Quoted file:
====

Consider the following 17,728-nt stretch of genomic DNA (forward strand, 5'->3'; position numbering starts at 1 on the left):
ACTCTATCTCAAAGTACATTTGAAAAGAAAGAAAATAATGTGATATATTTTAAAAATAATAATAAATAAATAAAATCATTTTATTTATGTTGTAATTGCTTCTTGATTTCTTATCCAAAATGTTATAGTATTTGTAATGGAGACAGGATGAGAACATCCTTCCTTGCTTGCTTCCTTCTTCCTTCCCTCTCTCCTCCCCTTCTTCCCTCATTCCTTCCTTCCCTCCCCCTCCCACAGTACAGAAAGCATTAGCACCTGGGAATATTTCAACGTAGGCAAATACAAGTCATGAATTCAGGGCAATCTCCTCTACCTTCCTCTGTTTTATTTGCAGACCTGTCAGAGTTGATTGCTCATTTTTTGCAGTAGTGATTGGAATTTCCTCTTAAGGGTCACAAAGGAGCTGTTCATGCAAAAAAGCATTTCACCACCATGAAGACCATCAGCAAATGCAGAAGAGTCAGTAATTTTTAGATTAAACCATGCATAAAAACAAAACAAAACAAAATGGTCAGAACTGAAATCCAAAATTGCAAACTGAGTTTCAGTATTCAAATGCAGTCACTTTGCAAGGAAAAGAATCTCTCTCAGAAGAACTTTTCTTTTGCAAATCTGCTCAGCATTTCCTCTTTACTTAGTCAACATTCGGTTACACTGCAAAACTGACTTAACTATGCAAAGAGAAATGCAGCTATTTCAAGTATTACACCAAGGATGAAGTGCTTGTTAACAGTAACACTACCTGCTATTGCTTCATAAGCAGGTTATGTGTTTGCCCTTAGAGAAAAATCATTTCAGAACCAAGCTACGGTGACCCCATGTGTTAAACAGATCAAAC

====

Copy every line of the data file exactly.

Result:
Consider the following 17,728-nt stretch of genomic DNA (forward strand, 5'->3'; position numbering starts at 1 on the left):
ACTCTATCTCAAAGTACATTTGAAAAGAAAGAAAATAATGTGATATATTTTAAAAATAATAATAAATAAATAAAATCATTTTATTTATGTTGTAATTGCTTCTTGATTTCTTATCCAAAATGTTATAGTATTTGTAATGGAGACAGGATGAGAACATCCTTCCTTGCTTGCTTCCTTCTTCCTTCCCTCTCTCCTCCCCTTCTTCCCTCATTCCTTCCTTCCCTCCCCCTCCCACAGTACAGAAAGCATTAGCACCTGGGAATATTTCAACGTAGGCAAATACAAGTCATGAATTCAGGGCAATCTCCTCTACCTTCCTCTGTTTTATTTGCAGACCTGTCAGAGTTGATTGCTCATTTTTTGCAGTAGTGATTGGAATTTCCTCTTAAGGGTCACAAAGGAGCTGTTCATGCAAAAAAGCATTTCACCACCATGAAGACCATCAGCAAATGCAGAAGAGTCAGTAATTTTTAGATTAAACCATGCATAAAAACAAAACAAAACAAAATGGTCAGAACTGAAATCCAAAATTGCAAACTGAGTTTCAGTATTCAAATGCAGTCACTTTGCAAGGAAAAGAATCTCTCTCAGAAGAACTTTTCTTTTGCAAATCTGCTCAGCATTTCCTCTTTACTTAGTCAACATTCGGTTACACTGCAAAACTGACTTAACTATGCAAAGAGAAATGCAGCTATTTCAAGTATTACACCAAGGATGAAGTGCTTGTTAACAGTAACACTACCTGCTATTGCTTCATAAGCAGGTTATGTGTTTGCCCTTAGAGAAAAATCATTTCAGAACCAAGCTACGGTGACCCCATGTGTTAAACAGATCAAAC